I have moved from a house to an apartment facing west in Toronto I transplanted a climbing rose bush into a large pot 16″ wide x 16″ high keeping the soil intact that it was growing in, in the garden. It bloomed beautifully for 2 summers however it now has very little life. It is showing a few signs here and there but I’m afraid I’m going to lose it. Do you have any suggestions as to how I can save it if I can. I gave it some liquid kelp a couple of days ago, not knowing what to do. Thank you in advance for any help you can give me. The rosé bush has sentimental value
Successfully growing a large perennial such as a rose in a balcony container can depend on a number of things:
a) Container: You don’t mention the type of pot used. The hardest part about overwintering any plant in a pot is the freeze-thaw cycle that happens when water in the container soil constantly melts and refreezes in the winter sunshine. This can cause the soil to become dry and be damaging to the roots, and root health is crucial to successful container gardening. Be sure to water the container well before the soil freezes. The container must be both large and well insulated, using something like styrofoam sheeting. You can also insulate the container by piling compost, straw, mulch or leaves on top of the soil, and by placing garbage bags full of leaves around the container.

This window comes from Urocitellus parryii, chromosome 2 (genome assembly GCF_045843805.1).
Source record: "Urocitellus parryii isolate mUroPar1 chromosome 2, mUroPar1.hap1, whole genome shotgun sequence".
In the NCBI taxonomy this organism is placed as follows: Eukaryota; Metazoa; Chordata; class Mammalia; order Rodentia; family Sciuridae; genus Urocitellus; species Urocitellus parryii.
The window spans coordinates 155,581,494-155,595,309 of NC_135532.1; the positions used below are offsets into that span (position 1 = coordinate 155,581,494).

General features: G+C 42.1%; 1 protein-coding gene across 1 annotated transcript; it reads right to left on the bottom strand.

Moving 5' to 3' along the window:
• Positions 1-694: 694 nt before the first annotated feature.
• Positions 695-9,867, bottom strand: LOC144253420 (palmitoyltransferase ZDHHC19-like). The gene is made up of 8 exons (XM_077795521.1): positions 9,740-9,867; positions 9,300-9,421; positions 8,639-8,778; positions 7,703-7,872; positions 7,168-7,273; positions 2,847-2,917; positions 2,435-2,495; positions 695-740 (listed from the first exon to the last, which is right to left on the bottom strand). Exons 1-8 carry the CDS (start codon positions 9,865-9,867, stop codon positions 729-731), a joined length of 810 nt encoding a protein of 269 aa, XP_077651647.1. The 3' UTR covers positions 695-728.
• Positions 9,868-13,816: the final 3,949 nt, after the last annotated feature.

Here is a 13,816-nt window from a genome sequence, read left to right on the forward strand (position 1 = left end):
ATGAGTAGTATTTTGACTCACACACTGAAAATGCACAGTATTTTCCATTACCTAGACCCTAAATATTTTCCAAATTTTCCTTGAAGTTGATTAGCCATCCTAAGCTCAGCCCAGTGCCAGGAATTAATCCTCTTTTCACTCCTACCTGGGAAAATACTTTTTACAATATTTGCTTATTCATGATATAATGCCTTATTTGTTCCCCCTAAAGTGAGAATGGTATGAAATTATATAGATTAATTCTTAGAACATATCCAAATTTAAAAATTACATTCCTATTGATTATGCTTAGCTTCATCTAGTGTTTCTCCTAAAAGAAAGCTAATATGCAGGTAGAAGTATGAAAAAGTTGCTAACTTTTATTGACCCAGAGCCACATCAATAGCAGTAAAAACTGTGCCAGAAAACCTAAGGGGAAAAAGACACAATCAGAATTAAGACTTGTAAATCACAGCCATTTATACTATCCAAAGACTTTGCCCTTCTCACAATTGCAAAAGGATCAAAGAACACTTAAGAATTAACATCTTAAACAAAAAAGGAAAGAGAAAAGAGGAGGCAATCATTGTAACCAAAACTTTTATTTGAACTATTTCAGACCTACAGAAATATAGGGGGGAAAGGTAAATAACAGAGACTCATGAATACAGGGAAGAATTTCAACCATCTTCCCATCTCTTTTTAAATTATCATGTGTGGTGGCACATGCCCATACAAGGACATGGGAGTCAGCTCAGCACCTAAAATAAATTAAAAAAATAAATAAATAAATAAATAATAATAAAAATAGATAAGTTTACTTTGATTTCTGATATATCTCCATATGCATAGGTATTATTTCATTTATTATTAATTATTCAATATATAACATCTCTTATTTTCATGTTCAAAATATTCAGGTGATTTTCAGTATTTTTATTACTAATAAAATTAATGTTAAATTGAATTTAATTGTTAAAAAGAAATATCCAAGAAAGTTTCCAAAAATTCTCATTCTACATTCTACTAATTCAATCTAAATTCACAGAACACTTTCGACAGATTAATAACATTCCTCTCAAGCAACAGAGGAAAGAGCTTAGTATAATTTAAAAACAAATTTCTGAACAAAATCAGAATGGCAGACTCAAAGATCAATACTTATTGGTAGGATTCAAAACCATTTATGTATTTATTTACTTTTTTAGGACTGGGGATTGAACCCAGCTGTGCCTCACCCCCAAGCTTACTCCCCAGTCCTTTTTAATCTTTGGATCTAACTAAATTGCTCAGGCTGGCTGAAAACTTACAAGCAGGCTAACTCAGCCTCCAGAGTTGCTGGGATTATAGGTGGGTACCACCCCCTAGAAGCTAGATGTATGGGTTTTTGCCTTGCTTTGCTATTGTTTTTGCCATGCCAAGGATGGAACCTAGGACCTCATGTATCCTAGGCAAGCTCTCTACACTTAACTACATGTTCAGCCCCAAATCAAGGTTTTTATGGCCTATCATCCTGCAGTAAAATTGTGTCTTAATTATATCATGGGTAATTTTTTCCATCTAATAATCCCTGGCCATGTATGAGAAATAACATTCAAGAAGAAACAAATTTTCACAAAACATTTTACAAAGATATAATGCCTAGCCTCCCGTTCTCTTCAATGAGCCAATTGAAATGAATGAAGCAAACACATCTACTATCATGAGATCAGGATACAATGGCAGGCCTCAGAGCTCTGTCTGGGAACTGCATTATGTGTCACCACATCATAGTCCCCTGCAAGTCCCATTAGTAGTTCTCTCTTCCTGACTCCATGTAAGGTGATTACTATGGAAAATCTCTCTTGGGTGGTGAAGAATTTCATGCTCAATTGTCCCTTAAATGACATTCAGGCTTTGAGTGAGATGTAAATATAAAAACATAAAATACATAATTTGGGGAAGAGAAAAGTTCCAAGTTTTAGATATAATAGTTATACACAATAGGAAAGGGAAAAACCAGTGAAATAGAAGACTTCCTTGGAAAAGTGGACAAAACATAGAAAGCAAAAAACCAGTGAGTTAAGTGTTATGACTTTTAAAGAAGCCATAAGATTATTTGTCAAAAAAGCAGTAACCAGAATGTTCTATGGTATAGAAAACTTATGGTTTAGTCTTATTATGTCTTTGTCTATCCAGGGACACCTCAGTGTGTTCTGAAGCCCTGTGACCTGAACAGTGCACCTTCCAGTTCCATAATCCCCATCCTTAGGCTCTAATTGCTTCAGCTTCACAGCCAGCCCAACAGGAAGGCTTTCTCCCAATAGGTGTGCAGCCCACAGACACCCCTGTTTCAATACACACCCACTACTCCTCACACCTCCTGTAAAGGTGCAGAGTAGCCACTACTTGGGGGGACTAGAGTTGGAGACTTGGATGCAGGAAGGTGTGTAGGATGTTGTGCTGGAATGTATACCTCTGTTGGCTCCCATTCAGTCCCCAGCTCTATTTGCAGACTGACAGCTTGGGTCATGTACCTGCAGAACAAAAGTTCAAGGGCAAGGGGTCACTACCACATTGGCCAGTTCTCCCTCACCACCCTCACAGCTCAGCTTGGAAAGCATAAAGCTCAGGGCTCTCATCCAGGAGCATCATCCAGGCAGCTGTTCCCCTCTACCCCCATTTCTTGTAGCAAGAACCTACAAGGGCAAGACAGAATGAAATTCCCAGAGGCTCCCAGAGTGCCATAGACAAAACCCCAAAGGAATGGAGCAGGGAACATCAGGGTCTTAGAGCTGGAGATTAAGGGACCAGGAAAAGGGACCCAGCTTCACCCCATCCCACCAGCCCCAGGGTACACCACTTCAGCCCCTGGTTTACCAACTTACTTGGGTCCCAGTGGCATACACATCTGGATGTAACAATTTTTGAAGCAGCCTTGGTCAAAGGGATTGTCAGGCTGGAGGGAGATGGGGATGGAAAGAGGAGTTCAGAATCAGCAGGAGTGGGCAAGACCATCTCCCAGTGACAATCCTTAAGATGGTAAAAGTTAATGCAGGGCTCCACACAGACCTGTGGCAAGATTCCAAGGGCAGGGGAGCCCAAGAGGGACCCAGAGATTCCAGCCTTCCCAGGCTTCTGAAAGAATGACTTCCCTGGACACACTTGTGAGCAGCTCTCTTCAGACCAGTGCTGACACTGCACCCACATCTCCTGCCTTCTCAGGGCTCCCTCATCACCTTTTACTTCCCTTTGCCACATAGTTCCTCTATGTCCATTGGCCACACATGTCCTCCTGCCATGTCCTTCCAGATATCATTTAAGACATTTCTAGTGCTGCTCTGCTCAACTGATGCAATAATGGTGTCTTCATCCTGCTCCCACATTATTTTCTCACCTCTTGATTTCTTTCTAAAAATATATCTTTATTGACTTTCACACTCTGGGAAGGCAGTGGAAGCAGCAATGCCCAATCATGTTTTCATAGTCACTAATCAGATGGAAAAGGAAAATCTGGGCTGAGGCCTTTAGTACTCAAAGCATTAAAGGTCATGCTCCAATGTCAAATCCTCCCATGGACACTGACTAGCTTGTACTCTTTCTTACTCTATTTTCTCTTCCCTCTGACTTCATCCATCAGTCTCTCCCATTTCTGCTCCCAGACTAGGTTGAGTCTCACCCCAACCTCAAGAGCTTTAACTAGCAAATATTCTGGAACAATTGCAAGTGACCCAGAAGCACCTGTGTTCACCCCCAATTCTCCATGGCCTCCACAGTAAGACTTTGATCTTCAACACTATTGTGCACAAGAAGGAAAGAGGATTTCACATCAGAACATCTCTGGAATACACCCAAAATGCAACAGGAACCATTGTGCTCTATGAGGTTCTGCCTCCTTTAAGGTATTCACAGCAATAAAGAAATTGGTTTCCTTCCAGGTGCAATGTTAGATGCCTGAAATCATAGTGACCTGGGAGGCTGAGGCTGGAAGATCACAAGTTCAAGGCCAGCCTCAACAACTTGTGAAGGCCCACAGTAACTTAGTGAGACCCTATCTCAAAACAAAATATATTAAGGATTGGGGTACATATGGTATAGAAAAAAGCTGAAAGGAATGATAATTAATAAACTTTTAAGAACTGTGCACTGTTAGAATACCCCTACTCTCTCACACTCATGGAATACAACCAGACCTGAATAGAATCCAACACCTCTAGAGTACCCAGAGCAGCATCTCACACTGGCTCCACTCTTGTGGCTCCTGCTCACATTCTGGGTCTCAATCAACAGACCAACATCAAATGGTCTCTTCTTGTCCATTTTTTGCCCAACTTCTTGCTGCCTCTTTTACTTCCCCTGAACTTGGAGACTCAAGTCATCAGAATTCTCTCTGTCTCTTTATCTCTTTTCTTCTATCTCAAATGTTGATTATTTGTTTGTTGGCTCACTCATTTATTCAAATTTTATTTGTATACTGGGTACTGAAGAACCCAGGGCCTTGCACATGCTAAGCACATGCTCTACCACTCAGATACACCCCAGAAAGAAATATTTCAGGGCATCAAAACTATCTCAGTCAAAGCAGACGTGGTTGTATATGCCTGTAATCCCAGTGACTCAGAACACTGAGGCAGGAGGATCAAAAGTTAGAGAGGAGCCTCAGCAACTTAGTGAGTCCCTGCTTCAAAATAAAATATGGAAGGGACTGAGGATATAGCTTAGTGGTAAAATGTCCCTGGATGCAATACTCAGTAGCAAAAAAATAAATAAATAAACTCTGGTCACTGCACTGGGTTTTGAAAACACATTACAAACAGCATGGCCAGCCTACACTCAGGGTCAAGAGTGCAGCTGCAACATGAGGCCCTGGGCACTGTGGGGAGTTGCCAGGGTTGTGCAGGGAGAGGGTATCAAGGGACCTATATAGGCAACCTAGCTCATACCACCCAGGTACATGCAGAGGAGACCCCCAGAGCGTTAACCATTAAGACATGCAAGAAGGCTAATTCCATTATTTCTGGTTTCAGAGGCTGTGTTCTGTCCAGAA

b) Winter conditions, year to year: Winter can be the most stressful time for a container plant. Winter of 2011-12 was unusually mild, and many plants survived over winter that might normally have died. Winter 2012-13, on the other hand, was alternatively very cold and rainy. This was not good for the health of container plants, and likely contributed to what you’re experiencing now. Balconies can be windy, and winter wind can cause die-back on roses, which is usually pruned out in spring (don’t prune roses in fall, as that opens a wound to winterkill).
c) Plant maturity: As the plant matures, its root system gets bigger – now in its third year, yours might have outgrown its 16 x 16″ pot and/or have exhausted the existing. If possible, either replace or at least amend the soil with potting mix rich in organic matter or repot the rose to a larger size.
We have had a slow start to spring in 2013, too, so it might be a little late getting going.
As it has sentimental value, you might try propagating your rose with cuttings. This is usually done in summer or fall, as this guide on rose propagation explains: http://www.roses.hains.com.au/RosePropagation.pdf
Best of luck with your rose.